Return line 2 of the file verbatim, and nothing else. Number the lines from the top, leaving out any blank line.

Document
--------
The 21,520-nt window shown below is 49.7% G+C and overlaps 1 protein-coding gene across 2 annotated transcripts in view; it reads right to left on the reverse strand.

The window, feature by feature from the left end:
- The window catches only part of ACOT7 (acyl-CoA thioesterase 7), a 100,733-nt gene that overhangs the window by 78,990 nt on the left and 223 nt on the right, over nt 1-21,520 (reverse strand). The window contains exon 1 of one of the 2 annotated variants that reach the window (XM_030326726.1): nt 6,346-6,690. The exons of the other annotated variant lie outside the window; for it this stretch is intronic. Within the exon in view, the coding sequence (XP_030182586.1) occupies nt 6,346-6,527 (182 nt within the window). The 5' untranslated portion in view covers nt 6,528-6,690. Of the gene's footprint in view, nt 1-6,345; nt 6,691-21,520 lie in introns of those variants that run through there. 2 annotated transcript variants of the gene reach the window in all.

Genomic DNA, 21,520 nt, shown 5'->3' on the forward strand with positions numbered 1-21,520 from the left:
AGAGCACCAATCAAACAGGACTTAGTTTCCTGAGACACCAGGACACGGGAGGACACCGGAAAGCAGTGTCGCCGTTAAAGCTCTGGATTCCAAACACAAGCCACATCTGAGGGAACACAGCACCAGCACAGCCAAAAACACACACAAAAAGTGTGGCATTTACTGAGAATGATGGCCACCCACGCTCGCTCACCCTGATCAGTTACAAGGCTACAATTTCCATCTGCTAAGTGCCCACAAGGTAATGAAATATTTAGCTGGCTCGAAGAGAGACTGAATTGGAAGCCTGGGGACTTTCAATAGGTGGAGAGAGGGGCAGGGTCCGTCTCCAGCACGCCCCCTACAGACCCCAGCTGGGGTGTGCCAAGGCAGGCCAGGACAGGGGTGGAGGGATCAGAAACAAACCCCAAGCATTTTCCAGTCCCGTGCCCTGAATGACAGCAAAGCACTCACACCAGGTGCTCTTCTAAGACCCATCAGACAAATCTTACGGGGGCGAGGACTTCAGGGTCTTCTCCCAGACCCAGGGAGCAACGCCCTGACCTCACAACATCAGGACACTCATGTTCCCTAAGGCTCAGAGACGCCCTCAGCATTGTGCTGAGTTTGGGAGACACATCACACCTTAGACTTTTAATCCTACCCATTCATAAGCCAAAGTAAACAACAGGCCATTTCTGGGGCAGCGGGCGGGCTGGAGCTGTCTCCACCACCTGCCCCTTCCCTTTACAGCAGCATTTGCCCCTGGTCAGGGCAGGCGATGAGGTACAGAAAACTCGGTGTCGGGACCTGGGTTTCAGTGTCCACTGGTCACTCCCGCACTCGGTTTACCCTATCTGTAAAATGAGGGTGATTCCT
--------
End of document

The window, feature by feature from the left end: